For a lot of guys a martial arts flick is a lot like pizza. You aren’t always up for it but when you are even if it’d not particularly good it is still a lot of fun. Now this is axiomatic mostly for us guys but I have come across a few women with similar sensibilities. This behavior is typically programmed into us as kids when a Saturday afternoon hanging out with friends frequently encompassed both a martial arts flick at a nearby Grind house theater and a couple of slices and a soda at the neighborhood pizza joint. I recently had an opportunity to relive one of those afternoons with my friends while watching one of the latest action movie offering; ‘Dynamite Warrior’. With a bucket of popcorn, a bag of Red Vines and my audio system set to emulate the acoustics of that old movie house. With the pizza on its way we popped in the disc to have some fun. While this movie is never destined for a ‘Best" list it did provide better than expected, solid entertainment. There are several factors that elevated this film above many of its peers but its country of origin is near the top of those factors, when you hear martial arts flick your mind might naturally think ‘Hong Kong’ and that would be valid since that is the most common source for this genre. ‘Dynamite Warrior’ hails from Thailand and it is extremely interesting to note the often subtle cultural differences between two Asian societies as seen through their interpretation of the action hero. One similarity is the use of comedy to provide a break in the action, there is a lot that this film has going for it making it an excellent flick for when friends drop over; a bunch of guys with a martial flick that is funny and features explosion, you really can’t go wrong.
One thing that is becoming a defining aspect of Thai martial arts movies is the way they are able to embrace sheer whimsy without much concern about looking silly. These films are not created with the intension of being taken too seriously; they were made to provide a diversion from reality and give the audience a rocking good time. Thai action movie have explored a more serious side with the popularity of ‘Ong-Bak’ but this flick is much more akin to a Jackie Chan movie than Jet Li. In some ways it is difficult to assign a particular genre to this film. Director Chalerm Wongpim is relatively new to the business and is still able to get away with straddling several different genres without a care. There is a touch of feudal drama mixed with sorcery spiced with just a dollop of fantasy. The setting is Siam in the late 1800’s where Jone Bang Fai (Dan Chupong) takes on the role of a local Robin Hood who recovers livestock stolen by poor farmers by unscrupulous cattle rustlers. Unfortunately for the bad guys Fai is extremely well trained in fileds that makes him the bane of the outlaws’ existence. Not only is he a high degree expert in the martial arts discipline Muay Thai but he is quite adept in the sciences of rocketry and demolition. It is not uncommon for him to charge into the fray astride a blazing rocket. Considering the parameters of this genre permit sword fights while balancing on thin tree branches obeying the laws of physics are not among the primary concerns of the film maker.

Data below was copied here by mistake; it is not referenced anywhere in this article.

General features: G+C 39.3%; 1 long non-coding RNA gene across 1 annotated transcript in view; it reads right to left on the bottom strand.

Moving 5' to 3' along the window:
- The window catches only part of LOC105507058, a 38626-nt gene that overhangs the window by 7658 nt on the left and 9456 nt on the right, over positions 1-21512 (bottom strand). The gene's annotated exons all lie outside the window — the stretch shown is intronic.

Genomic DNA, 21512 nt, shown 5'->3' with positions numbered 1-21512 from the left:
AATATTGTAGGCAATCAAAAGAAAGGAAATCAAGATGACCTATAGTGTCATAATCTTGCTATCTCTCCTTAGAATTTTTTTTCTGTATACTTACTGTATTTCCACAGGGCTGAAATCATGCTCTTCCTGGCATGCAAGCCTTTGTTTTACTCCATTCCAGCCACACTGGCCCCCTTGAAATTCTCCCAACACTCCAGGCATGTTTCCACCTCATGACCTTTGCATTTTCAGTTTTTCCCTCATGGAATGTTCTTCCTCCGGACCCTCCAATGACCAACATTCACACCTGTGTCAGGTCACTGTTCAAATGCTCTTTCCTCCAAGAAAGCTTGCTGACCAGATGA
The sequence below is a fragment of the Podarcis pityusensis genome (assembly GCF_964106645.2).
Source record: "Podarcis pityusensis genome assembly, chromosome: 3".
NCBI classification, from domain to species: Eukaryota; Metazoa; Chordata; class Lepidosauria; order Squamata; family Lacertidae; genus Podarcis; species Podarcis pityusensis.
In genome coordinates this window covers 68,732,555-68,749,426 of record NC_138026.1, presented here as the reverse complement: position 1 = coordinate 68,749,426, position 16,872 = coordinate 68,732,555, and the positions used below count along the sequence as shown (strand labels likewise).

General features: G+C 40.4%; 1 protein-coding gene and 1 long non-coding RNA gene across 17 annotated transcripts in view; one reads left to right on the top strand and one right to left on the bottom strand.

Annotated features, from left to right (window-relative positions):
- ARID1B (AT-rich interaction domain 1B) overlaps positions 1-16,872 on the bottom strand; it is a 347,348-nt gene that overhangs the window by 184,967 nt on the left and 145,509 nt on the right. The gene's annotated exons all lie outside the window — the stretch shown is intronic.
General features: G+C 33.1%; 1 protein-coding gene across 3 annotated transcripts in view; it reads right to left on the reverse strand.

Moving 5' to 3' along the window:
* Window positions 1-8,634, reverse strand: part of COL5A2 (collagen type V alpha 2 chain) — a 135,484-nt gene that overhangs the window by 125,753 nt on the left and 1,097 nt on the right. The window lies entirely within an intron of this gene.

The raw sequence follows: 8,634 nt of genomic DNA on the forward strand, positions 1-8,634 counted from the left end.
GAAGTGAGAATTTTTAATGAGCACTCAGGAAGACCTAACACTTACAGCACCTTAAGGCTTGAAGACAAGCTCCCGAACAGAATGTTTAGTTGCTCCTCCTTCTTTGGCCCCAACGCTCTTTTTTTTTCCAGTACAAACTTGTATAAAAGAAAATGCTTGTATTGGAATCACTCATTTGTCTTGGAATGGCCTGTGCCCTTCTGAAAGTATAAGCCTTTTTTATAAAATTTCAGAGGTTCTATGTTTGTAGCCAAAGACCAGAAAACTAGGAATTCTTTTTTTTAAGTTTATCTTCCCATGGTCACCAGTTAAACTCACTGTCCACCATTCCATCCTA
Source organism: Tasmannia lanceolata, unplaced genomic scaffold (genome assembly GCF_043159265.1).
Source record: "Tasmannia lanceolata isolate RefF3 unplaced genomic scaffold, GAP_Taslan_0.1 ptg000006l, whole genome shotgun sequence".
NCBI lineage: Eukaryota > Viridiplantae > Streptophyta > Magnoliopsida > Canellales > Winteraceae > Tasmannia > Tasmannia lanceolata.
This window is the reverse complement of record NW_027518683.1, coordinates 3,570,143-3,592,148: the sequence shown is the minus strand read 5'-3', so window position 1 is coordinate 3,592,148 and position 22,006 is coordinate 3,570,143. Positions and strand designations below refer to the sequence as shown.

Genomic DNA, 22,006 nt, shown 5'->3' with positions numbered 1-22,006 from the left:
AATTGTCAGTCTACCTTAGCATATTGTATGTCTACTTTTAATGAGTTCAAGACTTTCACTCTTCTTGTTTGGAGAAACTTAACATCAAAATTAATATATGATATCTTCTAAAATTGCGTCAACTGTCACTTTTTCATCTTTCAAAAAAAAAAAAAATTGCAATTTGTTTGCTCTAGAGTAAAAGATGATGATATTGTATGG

The main driving force behind the plot is the heinous action of local nobleman Lord Waeng (Phutiphong Sriwat). A new age of technology is dawning and Waeng invested heavily in steam powered tractors. His marketing plan is an old, albeit brutal one. Waeng hires a huge enforcer type (Somdet Kaewleu) to murder the local cattlemen and steal all of the oxen. Without the animals the framers will not be able to plant the rice crop and the community will starve. The plan hits a major bump when the thugs run up against a cattleman, Nai Hoi Sing (Samart Payakaroon) sporting an ominous tattoo and incredible fighting skills. This forces Waeng to seek the aide of the Black Wizard (Panna Ritikrai), who has a long standing curse based grudge against Sing. The curse prevents the wizard from being in the sunlight unless he is cured which requires the menstrual blood of a virgin. As you might have gathered by this point the script may have had the involvement of at least one psychotropic substance. One thing is certain, there is bound to be some aspect of this story that appeals to you. The juxtaposition of such a myriad of genres is primarily done to achieve a humorous effect. The inclusion of magical elements affords the director a certain amount of freedom in what is permissible. This said, the film, is not as visually interesting as the Hong Kong variant but it makes up for it with the tongue in cheek treatment of the characters. There is a touch of the peculiar genre called steam punk that is typically set in this time period. The thing with those films that shows up here is 1800s technology utilized to achieve modern effects. This is just another strange twisted thrown into the mix here. Many hard core martial arts junkies will be disappointed with the slap stick approach taken here but try to remember that Thai film making is still in the process of discovery its own unique path and establish itself in the global climatic community.